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Tax Authorities investigate Flower Farms in Kenya

  • Tax Authorities investigate Flower Farms in Kenya

    by Market Insider

    Wednesday, 30 Apr. 2014

    The taxman is investigating firms suspected to be dodging taxes by conspiring with overseas partners. The audit by the Kenya Revenue Authority (KRA) targets tea and flower firms, which are suspected of employing questionable practices to draw off profit from Kenyan operations to foreign-registered entities in a practice known as 'transfer pricing'.Kenya Revenue Authority

    ‘We have done audits in the flower and tea sectors. We have concluded one case, about Sher Karuturi. We are ready to start litigation now,’ said KRA official Mr Nyaga. He could not provide a list of the affected companies because some of them have sued KRA.

    Mr Nyaga said the audits were launched last year after most of the multinationals in the sector returned consistent tax losses and sometimes very little taxable profits. ‘We had several cases of flower farms that persistently reported losses, hence the launch of audits. We asked ourselves, ‘what is the commercial sense of being in business if these firms were persistently making losses?’ he said.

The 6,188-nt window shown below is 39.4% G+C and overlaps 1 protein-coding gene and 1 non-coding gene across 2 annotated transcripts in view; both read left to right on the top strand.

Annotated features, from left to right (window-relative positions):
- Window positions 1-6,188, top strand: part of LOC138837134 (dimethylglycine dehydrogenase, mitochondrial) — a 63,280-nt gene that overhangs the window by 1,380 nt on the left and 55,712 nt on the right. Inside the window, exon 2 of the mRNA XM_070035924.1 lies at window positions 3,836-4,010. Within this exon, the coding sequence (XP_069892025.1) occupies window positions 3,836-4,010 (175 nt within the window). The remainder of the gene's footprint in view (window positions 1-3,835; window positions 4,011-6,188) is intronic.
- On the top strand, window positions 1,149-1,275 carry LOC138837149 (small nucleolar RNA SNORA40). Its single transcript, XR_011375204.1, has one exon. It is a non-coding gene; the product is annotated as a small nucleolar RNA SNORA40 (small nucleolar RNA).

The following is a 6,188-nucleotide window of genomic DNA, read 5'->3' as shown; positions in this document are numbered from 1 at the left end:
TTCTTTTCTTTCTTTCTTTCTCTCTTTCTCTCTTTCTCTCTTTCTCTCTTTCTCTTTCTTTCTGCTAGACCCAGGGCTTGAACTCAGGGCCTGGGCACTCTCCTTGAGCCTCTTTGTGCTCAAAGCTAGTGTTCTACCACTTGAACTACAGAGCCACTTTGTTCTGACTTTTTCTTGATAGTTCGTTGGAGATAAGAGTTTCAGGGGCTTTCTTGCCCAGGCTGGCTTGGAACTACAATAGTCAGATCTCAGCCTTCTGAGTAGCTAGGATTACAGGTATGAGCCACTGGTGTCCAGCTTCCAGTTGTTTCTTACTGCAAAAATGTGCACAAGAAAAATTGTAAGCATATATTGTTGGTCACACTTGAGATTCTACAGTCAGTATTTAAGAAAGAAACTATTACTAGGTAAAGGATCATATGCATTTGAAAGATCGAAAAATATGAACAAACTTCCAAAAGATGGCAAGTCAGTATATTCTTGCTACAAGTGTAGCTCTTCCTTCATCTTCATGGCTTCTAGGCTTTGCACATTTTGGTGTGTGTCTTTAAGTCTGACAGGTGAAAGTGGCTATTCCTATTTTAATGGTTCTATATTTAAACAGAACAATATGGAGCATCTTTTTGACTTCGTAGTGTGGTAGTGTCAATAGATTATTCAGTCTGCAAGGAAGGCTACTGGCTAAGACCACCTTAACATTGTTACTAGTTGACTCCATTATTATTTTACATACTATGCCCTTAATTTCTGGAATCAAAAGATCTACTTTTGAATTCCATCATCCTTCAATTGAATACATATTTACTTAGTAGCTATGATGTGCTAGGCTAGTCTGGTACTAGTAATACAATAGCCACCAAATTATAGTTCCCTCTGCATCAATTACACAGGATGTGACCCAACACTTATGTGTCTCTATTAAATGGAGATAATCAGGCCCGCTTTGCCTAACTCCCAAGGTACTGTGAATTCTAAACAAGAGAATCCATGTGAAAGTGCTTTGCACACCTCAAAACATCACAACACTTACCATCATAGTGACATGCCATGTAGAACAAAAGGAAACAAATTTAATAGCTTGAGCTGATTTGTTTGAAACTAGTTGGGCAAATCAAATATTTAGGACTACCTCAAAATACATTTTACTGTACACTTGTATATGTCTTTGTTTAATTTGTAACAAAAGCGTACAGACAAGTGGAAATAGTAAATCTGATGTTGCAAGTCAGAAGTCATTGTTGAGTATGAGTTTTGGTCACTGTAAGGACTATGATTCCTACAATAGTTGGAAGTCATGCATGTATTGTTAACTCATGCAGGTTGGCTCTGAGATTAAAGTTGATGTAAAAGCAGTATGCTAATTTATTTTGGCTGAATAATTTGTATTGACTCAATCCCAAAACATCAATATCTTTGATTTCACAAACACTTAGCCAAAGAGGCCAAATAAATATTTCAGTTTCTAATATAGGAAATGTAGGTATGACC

Ms Jane Ngige, CEO of the Kenya Flower Council, said the industry was well-regulated by the revenue authority and nonpayers had been caught. ‘KRA is on top of things. They have carried out several audits and due diligence,’ she said, adding that payment of refunds to flower firms confirmed they were tax-compliant.‘The issue of tax evasion by Sher Karuturi has been in the public domain,’ she added.

    In April 2013, troubled Sher Karuturi was found guilty of tax evasion. The global flower industry giant, which is the world’s biggest producer of cut roses, was found guilty of tax evasion, marking the first time an African government had brought a large multinational company to court for transfer pricing through a fully public process.

    In late  2012, KRA ruled that the India-based multinational used transfer pricing to avoid paying the government nearly US$11 million (Sh946 million) in corporate income tax, part of a larger set of tax disputes with government authorities that amount to a quarter of the firm’s 2012 sales. Karuturi appealed the ruling, bringing the proceedings into the public domain.

    The Income Tax Act requires transactions between resident companies and their related non-residents to be at arm’s length when determining the price at which a transfer of goods or services between them is set.

    The arm’s length principle meaning is that if a multinational company, say, has a subsidiary in India and another in Nairobi, as with Karuturi, the two should be viewed and treated as separate entities.

    Source: Daily Nation

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